Today is my five year Aussie anniversary. It’s a day I never thought I’d make it; a notion that might make it all the cuter. I had planned to watch the sunrise from Bronte beach. But unfortunately the low clouds and the haze of mist that obscured the sky meant that the spectacular sunrise that I had hoped would mark the new beginning of my fifth year in Australia should not be. It reminded me of that famous line from Robert Burns’ beloved poem ‘To a Mouse’; “The best plans of mice and men often go wrong” – a feeling that sums up the last five years far better than I ever could. So instead I sat and watched the dark sky fade into lighter shades of gray and blue. and a pink stain smeared across the horizon. I watched the swimmers tentatively step into the rock pool early in the morning. I watched surfers get on their boards. When dog walkers started to fill the boardwalk and realized – this sunrise or no sunrise – how lucky I was to breathe the sweet salt of the ocean water and just be there in that moment and sit right where I should be.
There is no doubt that moving to Australia taught me many things. This grief is so often the price we pay for love; that my desire for a happy ending is deeply embedded in the structure of my being; Instead of being afraid of failure, I’ve learned to be afraid of regret. That I’m grateful that I didn’t know any better then, because if I had done things differently, I wouldn’t be where I am right now. That I am grateful for the exams that taught and tested me, as well as for the moments that made me happy. This despite all the crashing lows that are often synonymous with being an expat; the homesickness, the heartache, the longing and the grief that I am all the richer for it. Life in Sydney may not always be easy, but it is always clearly and absolutely worth it.
Yesterday I was in Manly for the day: I wanted out of the Bondi bubble, I had finished a book and one of my favorite people in the world lives there. I got a ferry from Circular Quay early in the morning, and when we were sailing across the azure blue of the ocean; As the harbor bridge, the opera house and the city’s famous skyline disappeared into the distance, I wondered what made me so sad and longing about this city and at the same time so pure, unadulterated joy and so endless joy. I wondered why it was a place I couldn’t let go, why, despite so many obstacles and so many visa hurdles, I couldn’t sever the bond between myself and the city I loved with such unwavering passion for so long .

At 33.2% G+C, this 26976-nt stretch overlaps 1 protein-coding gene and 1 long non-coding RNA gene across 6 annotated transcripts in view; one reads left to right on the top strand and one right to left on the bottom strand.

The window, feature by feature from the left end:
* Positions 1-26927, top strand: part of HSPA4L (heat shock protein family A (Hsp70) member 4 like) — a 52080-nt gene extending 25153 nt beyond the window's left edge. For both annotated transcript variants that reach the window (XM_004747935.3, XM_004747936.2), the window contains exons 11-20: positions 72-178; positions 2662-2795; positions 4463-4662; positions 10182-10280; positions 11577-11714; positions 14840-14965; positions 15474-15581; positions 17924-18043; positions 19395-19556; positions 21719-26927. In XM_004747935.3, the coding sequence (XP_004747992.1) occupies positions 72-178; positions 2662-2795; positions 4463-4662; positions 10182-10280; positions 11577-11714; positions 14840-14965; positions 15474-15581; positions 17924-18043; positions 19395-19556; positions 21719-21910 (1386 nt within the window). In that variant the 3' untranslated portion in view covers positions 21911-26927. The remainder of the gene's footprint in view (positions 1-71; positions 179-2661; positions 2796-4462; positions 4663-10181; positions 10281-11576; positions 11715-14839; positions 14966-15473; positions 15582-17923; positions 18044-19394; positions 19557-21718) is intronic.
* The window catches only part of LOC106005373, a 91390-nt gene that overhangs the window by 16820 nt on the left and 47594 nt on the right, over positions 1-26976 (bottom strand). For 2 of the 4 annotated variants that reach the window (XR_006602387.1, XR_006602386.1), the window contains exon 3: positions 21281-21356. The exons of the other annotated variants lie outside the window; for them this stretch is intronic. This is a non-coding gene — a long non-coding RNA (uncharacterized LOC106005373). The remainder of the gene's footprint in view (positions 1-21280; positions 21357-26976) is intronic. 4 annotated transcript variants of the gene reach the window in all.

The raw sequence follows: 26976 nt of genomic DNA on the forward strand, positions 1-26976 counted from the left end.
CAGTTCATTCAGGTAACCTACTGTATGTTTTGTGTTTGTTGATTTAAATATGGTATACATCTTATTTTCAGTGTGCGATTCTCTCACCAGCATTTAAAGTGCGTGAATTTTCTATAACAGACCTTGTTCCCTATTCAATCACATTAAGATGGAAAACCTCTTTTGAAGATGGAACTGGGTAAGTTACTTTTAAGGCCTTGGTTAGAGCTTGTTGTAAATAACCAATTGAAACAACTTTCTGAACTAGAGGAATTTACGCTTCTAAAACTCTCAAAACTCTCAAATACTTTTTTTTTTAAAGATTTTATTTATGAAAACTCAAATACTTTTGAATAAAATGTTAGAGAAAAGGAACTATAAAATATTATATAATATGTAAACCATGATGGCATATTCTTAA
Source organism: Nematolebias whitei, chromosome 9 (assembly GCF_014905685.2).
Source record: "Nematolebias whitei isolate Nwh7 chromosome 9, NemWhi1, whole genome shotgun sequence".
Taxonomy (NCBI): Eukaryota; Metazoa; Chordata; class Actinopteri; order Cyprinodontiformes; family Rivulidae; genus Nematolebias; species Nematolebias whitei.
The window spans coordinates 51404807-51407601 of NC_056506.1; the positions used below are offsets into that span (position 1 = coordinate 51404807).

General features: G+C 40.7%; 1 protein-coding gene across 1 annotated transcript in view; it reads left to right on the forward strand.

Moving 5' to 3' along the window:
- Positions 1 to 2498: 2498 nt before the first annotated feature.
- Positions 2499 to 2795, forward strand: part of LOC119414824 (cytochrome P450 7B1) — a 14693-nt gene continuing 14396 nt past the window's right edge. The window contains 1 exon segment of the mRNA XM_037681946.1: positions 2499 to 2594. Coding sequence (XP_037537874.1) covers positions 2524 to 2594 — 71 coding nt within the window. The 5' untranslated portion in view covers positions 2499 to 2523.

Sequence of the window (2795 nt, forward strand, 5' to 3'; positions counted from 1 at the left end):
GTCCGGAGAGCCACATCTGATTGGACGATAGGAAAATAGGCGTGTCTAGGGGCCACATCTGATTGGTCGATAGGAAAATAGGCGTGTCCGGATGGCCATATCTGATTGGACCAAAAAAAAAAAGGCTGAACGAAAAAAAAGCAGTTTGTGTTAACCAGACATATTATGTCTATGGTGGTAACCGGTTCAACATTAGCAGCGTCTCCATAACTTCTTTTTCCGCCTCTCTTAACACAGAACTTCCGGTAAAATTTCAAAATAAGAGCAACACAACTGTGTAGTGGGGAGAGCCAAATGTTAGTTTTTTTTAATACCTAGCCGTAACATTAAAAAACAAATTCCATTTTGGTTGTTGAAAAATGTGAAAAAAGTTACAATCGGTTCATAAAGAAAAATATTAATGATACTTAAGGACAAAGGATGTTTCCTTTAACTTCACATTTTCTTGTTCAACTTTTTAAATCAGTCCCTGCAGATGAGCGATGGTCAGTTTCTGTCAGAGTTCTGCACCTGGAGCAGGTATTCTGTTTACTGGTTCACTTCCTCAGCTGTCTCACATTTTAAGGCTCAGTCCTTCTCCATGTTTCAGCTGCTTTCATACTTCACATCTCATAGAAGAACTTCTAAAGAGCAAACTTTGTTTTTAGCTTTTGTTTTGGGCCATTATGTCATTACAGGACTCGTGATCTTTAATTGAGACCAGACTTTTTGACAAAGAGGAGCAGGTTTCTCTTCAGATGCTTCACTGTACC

It was something I thought about for most of the day; when I was sitting in a cafe basking in the morning sun and when I was swimming in the ocean with my friend Jordan and when I got the ferry home; My skin was sandy and the sun kissed and buttery from sunscreen and salty from the sea. I never found my answer. But I wonder if that’s the joy and magic of life. The ignorance and the insecurity and the hope and the longing.
It takes a certain unconditional love to live here as an expat. But Sydney will pay you back a million times if you let it. In his lovely memoir Insomniac City – a recount of his time in New York – Bill Hayes wrote that he had to leave town to get a clear perspective on his time there and write his groundbreaking story about life in the Big Apple ;; Insomniac City. I wonder if it will be the same for me too.
He also wrote about talking to his former agent, Wendy, who once said about New York that she loved it so much that she couldn’t stand the thought that it would go on without her. “Yet,” he wrote, “the thought of leaving it, knowing how much I would miss it, is too painful to think about.” A feeling so poignant and powerful that I wish I had written it myself.
And thus. Two broken hearts, 17 visas, 2 deportations, countless flights home, a sea of tears, 8 different homes, a bank of lifelong memories and lessons; an ocean of uncertainty; and yet. There is nothing I would change Sydney was my greatest teacher and my oldest love affair. ⠀
To many more wonderful memories together.